Monthly Archives: November 2012


The election is in the rear-view mirror, but for some forward-looking people today is Day 1, not of a new presidential term, but of a new campaign.

While pundits, talking heads and bloggers dissect and debate what went “wrong” or “right” with the Obama-Romney campaign there are those already at work drawing up their four-year action plans in secret.

Potential candidates from both parties–and their strategists–now have designs on the Oval Office. By starting now, these individuals have a powerful force behind them; they know exactly what job they want in 2016 (either to be POTUS or work for him). Like Aesop’s tortoise, they’ve already begun the race.

You deserve to think boldly, too, and to take control of the only thing you can, your own personal destiny. Ask yourself, where do you want to be in 2016? Write it down where you can see it, and get started today.

Now vote for yourself

So you’ve voted and tweeted with the #ivoted hashtag.

You’ll follow the results, and listen to the countless experts as they weigh in on the results. Tonight you’ll watch the drama unfold as you channel surf the spectrum of opinion and insight.

At this point though, the winner of the presidential race is out of your hands. And whoever “loses” the presidential race doesn’t really lose; a wide highway of money-making options awaits either Mr. Romney or Mr. Obama in 2013 and beyond.

You may have seen the candidates on the news at the polling stations voting for themselves. Well now it’s your turn. You’ve done your duty, so it’s time to focus your efforts on your own personal campaign, the one that will really determine your future.

You’ve got my vote.

Ancient answer

Hazard Zet Forward (Forward despite difficulty) Seton Hall University

Per Aspera Ad Astra (Through adversity to the stars) Stevens Institute of Technology

Palma Non Sine Pulvere (No reward without effort) Greensboro College

Perseverantia Vincit (Perseverance conquers) Temple University

Virtus Tentanime Gaudet (Strength Rejoices in the challenge) Hillsdale College

Maybe it’s not the accounting, the marketing, the finance or the French. It may not be the fraternity, sorority, internship or sports.

It might be carved in stone somewhere on campus, easily missed by students rushing to and from class and anxious about tomorrow’s test, Friday’s date, and next year’s job prospects.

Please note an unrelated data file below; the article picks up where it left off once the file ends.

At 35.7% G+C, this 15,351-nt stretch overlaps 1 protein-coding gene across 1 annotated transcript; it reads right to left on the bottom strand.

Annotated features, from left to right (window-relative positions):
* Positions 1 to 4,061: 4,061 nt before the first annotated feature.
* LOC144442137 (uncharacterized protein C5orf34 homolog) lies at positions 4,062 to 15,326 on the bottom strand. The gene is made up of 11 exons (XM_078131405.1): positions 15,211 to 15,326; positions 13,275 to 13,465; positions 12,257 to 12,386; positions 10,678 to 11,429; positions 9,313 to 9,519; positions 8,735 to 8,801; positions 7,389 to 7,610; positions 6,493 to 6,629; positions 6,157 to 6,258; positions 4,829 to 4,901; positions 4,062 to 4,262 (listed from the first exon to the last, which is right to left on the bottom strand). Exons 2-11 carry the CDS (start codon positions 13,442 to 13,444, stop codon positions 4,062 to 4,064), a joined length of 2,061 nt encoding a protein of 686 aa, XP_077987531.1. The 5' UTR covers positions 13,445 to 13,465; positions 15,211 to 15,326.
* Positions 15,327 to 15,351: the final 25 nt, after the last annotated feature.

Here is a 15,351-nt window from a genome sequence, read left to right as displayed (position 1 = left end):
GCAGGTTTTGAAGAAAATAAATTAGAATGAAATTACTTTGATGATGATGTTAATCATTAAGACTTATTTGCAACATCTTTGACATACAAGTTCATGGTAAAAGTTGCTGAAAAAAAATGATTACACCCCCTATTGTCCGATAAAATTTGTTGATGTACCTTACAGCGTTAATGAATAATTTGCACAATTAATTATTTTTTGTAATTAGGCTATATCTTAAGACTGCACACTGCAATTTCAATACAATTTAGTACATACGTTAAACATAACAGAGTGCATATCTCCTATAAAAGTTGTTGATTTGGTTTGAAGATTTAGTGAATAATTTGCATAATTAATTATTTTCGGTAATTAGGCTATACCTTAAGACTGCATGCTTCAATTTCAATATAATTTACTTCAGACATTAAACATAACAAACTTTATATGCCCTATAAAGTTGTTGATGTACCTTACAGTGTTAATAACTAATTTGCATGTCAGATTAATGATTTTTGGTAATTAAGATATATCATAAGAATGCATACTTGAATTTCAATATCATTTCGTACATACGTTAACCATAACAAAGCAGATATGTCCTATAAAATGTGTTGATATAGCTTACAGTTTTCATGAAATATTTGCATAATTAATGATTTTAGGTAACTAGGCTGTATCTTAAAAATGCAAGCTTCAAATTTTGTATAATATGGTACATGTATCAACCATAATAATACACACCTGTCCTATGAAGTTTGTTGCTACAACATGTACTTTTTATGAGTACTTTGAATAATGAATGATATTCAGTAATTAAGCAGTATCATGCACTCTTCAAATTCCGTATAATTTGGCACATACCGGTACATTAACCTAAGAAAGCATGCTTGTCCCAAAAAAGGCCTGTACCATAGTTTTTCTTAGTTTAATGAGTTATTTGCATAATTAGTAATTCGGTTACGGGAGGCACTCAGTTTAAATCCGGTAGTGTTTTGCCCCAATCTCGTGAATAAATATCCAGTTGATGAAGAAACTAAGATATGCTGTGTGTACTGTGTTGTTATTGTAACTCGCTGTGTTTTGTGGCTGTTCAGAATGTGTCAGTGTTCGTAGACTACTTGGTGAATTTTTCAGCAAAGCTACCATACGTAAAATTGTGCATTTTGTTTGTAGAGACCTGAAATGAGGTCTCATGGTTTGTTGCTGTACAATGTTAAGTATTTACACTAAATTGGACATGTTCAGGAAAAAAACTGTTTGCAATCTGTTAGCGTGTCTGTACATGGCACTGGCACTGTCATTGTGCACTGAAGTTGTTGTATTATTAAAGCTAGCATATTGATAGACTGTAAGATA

But it’s there, the answer, a conspicuous secret, and serves as an important takeaway from four years at college. But these mottos–timeless short blurbs in Latin–often aren’t fully understood without the benefit of experience.

Would you pay to see you?

In a recent news story veteran Rolling Stones guitarist Ron Wood was asked about the exorbitant prices of Stones concert tickets ($800 and up). To that query Wood replied, “I’d pay it!”

Of course, given his reported net worth, he can afford it, and given the band’s half-century track record he can deliver it, but there’s a question there, would you pay for the services you provide? Are you worth what you charge?

If so it’s not boasting if you can back it up.

You don’t have to be the best

Bruce Springsteen wasn’t the smartest kid in school. His writing didn’t win poetry contests. He wasn’t the most original—Bob Dylan and Pete Seeger paved that road—and he wasn’t lauded by his guidance counselor as a candidate for Juilliard.

But when other kids were partying young Springsteen was sitting in a room by himself, somewhere in Freehold, writing and honing his musicianship. Today at age 63, Springsteen’s still not the best guitarist, or the best singer, and his albums aren’t changing the face of music. But that doesn’t matter. He’s the best at what he does, maintaining a formidable work ethic cranking out albums and delivering marathon rock shows to his fans.

There’s always the kid who gets straight A’s. There’s always the artist who scores a lucky hit. But Springsteen’s strategy—and it’s one you can use—is to out-work the other guy over the long haul, and continue to learn and grow and share and be the best you can at what you do. There’s a song about that somewhere.

There’s always another path

Genevieve Kurilec is a lobsterman in Maine. In this interesting NPR profile much is made of what life is like for a woman in this largely male occupation. But also in the story is an interesting nugget—that Ms. Kurilec originally wanted to be a marine biologist.

Marine biologists and lobstermen share similarities and interests. Both work on the water and must be students of the sea and its denizens in order to catch lobsters and preserve their numbers. Part of career resourcefulness involves being open to discovering jobs you might not think of. What interests and abilities do you have that are transferable to other jobs? Hospitals don’t only hire healthcare professionals, they need accountants. Accounting firms hire multimedia experts. Law enforcement agencies employ computer technicians and mechanics. The postal service hires attorneys.

Try brainstorming a list of organizations that hire people who can do what you do. Also, cast a wider net and think of other jobs that might be related to your interests. In order to find what you’re looking forsometimes you need to lose sight of the shore.